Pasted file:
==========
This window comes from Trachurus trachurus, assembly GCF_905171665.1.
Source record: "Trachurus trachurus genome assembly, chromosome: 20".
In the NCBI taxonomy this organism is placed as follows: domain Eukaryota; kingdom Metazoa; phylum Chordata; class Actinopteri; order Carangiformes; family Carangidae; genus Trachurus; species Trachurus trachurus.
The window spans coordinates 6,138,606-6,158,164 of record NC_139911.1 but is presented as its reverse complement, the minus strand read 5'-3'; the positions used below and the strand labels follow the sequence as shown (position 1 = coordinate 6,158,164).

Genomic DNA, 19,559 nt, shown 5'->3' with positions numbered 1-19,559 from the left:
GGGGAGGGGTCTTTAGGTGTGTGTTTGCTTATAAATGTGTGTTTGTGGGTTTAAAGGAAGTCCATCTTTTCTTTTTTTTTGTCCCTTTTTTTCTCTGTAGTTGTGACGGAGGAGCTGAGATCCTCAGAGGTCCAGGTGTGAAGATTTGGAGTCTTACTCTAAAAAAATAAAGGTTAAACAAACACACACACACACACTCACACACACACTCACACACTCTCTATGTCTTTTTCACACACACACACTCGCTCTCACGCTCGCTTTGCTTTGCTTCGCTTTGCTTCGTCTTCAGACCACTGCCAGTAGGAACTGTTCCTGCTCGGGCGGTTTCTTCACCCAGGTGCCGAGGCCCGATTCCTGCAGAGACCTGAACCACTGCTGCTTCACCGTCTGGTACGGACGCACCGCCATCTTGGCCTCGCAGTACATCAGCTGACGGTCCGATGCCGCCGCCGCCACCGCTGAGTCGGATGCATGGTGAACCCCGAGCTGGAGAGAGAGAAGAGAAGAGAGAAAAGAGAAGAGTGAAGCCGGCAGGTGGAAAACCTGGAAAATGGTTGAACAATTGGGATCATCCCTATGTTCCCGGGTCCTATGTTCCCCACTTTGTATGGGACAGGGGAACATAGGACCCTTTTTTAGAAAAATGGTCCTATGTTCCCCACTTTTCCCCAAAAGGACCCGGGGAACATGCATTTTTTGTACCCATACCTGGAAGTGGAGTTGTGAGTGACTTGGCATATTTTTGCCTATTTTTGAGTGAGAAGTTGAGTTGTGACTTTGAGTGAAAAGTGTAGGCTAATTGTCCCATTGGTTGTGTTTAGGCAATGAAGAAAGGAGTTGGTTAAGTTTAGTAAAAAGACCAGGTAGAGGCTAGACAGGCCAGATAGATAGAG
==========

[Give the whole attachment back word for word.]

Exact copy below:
This window comes from Trachurus trachurus, assembly GCF_905171665.1.
Source record: "Trachurus trachurus genome assembly, chromosome: 20".
In the NCBI taxonomy this organism is placed as follows: domain Eukaryota; kingdom Metazoa; phylum Chordata; class Actinopteri; order Carangiformes; family Carangidae; genus Trachurus; species Trachurus trachurus.
The window spans coordinates 6,138,606-6,158,164 of record NC_139911.1 but is presented as its reverse complement, the minus strand read 5'-3'; the positions used below and the strand labels follow the sequence as shown (position 1 = coordinate 6,158,164).

Genomic DNA, 19,559 nt, shown 5'->3' with positions numbered 1-19,559 from the left:
GGGGAGGGGTCTTTAGGTGTGTGTTTGCTTATAAATGTGTGTTTGTGGGTTTAAAGGAAGTCCATCTTTTCTTTTTTTTTGTCCCTTTTTTTCTCTGTAGTTGTGACGGAGGAGCTGAGATCCTCAGAGGTCCAGGTGTGAAGATTTGGAGTCTTACTCTAAAAAAATAAAGGTTAAACAAACACACACACACACACTCACACACACACTCACACACTCTCTATGTCTTTTTCACACACACACACTCGCTCTCACGCTCGCTTTGCTTTGCTTCGCTTTGCTTCGTCTTCAGACCACTGCCAGTAGGAACTGTTCCTGCTCGGGCGGTTTCTTCACCCAGGTGCCGAGGCCCGATTCCTGCAGAGACCTGAACCACTGCTGCTTCACCGTCTGGTACGGACGCACCGCCATCTTGGCCTCGCAGTACATCAGCTGACGGTCCGATGCCGCCGCCGCCACCGCTGAGTCGGATGCATGGTGAACCCCGAGCTGGAGAGAGAGAAGAGAAGAGAGAAAAGAGAAGAGTGAAGCCGGCAGGTGGAAAACCTGGAAAATGGTTGAACAATTGGGATCATCCCTATGTTCCCGGGTCCTATGTTCCCCACTTTGTATGGGACAGGGGAACATAGGACCCTTTTTTAGAAAAATGGTCCTATGTTCCCCACTTTTCCCCAAAAGGACCCGGGGAACATGCATTTTTTGTACCCATACCTGGAAGTGGAGTTGTGAGTGACTTGGCATATTTTTGCCTATTTTTGAGTGAGAAGTTGAGTTGTGACTTTGAGTGAAAAGTGTAGGCTAATTGTCCCATTGGTTGTGTTTAGGCAATGAAGAAAGGAGTTGGTTAAGTTTAGTAAAAAGACCAGGTAGAGGCTAGACAGGCCAGATAGATAGAG